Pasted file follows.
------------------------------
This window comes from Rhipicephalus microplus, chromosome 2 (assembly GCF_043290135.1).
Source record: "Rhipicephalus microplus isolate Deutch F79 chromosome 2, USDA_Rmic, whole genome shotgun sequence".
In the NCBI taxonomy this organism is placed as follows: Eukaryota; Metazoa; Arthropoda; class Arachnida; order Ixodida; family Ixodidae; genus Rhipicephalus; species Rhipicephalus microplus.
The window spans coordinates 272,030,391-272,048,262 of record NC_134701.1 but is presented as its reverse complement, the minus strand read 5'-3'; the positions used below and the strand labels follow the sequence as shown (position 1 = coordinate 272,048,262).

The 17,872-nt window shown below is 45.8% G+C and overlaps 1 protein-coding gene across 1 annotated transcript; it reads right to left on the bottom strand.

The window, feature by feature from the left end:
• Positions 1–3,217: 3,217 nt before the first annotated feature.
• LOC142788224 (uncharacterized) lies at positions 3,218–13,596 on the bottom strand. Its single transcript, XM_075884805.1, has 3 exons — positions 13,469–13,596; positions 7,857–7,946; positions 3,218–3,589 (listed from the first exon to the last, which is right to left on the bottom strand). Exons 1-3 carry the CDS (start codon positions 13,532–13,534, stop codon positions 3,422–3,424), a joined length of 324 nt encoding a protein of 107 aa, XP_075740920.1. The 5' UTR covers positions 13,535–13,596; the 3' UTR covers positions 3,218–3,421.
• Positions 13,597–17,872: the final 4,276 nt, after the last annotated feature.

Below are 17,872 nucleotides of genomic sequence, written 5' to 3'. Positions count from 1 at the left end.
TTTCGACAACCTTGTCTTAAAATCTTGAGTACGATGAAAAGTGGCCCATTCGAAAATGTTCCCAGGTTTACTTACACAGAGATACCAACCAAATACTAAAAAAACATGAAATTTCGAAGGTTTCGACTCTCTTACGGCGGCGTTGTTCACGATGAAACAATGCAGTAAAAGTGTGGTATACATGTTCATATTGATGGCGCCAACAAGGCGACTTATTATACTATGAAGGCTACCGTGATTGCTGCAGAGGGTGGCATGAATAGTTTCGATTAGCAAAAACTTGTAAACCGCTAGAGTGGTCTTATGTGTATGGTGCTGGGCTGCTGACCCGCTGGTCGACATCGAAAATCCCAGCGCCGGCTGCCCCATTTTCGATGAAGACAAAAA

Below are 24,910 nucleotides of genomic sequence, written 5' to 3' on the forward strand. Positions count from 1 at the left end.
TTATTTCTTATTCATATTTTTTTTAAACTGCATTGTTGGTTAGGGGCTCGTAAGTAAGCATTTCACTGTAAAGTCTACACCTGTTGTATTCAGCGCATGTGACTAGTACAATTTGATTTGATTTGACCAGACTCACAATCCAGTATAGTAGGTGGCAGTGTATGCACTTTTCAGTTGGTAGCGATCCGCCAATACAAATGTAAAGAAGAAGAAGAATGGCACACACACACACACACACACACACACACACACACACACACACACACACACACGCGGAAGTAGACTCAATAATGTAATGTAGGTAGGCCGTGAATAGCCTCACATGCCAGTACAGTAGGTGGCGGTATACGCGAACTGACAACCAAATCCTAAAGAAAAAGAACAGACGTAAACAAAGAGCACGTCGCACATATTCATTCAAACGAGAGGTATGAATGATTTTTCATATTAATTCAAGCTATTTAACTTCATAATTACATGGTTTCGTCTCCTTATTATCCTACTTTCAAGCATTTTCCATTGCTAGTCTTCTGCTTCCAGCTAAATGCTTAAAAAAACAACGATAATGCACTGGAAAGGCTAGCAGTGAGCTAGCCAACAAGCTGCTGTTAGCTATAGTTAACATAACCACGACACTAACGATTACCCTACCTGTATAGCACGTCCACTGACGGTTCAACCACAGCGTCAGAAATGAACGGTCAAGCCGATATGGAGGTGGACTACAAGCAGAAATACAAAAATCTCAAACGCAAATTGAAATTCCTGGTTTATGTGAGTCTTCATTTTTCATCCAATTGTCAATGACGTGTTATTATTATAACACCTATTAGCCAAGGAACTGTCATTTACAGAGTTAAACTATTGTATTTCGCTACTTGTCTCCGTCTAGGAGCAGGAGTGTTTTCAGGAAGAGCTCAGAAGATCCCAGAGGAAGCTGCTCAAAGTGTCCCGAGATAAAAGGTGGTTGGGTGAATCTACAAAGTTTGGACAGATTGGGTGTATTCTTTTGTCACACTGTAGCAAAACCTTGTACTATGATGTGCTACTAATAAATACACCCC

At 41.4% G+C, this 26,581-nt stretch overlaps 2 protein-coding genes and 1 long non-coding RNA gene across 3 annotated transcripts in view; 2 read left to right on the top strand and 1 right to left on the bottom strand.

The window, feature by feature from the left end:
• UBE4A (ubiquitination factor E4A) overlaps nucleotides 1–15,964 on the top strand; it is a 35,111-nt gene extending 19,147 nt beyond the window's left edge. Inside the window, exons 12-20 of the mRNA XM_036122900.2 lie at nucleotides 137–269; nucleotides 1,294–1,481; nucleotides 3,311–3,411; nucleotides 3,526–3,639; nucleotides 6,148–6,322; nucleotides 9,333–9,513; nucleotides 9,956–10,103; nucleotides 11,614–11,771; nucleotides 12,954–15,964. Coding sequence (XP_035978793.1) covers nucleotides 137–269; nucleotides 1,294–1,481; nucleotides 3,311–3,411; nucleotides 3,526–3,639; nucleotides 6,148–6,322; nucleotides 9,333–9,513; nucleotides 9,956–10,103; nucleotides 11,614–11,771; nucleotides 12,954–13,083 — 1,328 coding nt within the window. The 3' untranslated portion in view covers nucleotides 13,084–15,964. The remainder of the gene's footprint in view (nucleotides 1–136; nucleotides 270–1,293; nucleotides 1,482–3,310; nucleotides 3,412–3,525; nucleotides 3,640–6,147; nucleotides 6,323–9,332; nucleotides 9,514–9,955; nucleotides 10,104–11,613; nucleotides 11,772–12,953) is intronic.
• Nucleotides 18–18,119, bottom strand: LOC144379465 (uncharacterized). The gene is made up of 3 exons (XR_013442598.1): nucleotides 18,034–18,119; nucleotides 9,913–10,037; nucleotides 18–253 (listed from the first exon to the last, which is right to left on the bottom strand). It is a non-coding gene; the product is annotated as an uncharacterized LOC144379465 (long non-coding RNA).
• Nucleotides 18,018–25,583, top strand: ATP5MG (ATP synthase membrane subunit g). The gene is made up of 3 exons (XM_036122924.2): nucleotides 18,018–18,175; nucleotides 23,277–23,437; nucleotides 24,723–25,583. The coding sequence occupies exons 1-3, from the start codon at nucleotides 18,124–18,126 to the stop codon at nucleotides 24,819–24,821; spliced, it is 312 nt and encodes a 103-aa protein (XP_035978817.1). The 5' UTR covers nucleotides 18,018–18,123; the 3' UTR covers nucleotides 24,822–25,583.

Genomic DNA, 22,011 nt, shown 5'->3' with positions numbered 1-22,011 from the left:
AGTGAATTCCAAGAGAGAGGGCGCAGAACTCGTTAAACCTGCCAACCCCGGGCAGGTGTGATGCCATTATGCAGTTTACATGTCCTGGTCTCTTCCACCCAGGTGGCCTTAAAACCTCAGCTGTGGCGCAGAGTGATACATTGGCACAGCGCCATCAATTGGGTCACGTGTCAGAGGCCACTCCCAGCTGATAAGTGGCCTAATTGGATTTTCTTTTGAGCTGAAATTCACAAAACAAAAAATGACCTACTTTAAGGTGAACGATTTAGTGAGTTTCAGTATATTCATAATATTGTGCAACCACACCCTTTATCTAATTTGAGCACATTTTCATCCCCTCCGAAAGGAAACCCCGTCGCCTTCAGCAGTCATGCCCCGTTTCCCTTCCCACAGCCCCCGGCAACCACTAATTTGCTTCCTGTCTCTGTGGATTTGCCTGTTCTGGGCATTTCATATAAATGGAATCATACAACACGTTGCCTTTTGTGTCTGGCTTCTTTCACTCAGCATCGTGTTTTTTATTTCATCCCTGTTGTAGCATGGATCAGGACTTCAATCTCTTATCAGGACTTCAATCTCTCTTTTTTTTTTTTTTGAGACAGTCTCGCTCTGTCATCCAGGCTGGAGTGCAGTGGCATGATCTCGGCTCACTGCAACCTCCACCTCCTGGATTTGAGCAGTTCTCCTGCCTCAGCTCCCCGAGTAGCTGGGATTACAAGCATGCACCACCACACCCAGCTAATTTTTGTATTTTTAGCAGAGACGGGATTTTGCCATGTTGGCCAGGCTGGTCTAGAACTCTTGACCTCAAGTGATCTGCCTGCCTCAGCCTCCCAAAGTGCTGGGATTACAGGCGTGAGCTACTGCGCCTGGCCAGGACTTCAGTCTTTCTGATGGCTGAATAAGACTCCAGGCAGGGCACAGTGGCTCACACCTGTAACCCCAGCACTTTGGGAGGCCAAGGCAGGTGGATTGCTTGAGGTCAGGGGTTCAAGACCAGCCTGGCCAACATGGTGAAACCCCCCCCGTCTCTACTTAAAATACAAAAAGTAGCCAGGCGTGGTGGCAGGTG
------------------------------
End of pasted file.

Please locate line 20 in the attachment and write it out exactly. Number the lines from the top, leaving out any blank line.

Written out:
AGTGAATTCCAAGAGAGAGGGCGCAGAACTCGTTAAACCTGCCAACCCCGGGCAGGTGTGATGCCATTATGCAGTTTACATGTCCTGGTCTCTTCCACCCAGGTGGCCTTAAAACCTCAGCTGTGGCGCAGAGTGATACATTGGCACAGCGCCATCAATTGGGTCACGTGTCAGAGGCCACTCCCAGCTGATAAGTGGCCTAATTGGATTTTCTTTTGAGCTGAAATTCACAAAACAAAAAATGACCTACTTTAAGGTGAACGATTTAGTGAGTTTCAGTATATTCATAATATTGTGCAACCACACCCTTTATCTAATTTGAGCACATTTTCATCCCCTCCGAAAGGAAACCCCGTCGCCTTCAGCAGTCATGCCCCGTTTCCCTTCCCACAGCCCCCGGCAACCACTAATTTGCTTCCTGTCTCTGTGGATTTGCCTGTTCTGGGCATTTCATATAAATGGAATCATACAACACGTTGCCTTTTGTGTCTGGCTTCTTTCACTCAGCATCGTGTTTTTTATTTCATCCCTGTTGTAGCATGGATCAGGACTTCAATCTCTTATCAGGACTTCAATCTCTCTTTTTTTTTTTTTTGAGACAGTCTCGCTCTGTCATCCAGGCTGGAGTGCAGTGGCATGATCTCGGCTCACTGCAACCTCCACCTCCTGGATTTGAGCAGTTCTCCTGCCTCAGCTCCCCGAGTAGCTGGGATTACAAGCATGCACCACCACACCCAGCTAATTTTTGTATTTTTAGCAGAGACGGGATTTTGCCATGTTGGCCAGGCTGGTCTAGAACTCTTGACCTCAAGTGATCTGCCTGCCTCAGCCTCCCAAAGTGCTGGGATTACAGGCGTGAGCTACTGCGCCTGGCCAGGACTTCAGTCTTTCTGATGGCTGAATAAGACTCCAGGCAGGGCACAGTGGCTCACACCTGTAACCCCAGCACTTTGGGAGGCCAAGGCAGGTGGATTGCTTGAGGTCAGGGGTTCAAGACCAGCCTGGCCAACATGGTGAAACCCCCCCCGTCTCTACTTAAAATACAAAAAGTAGCCAGGCGTGGTGGCAGGTG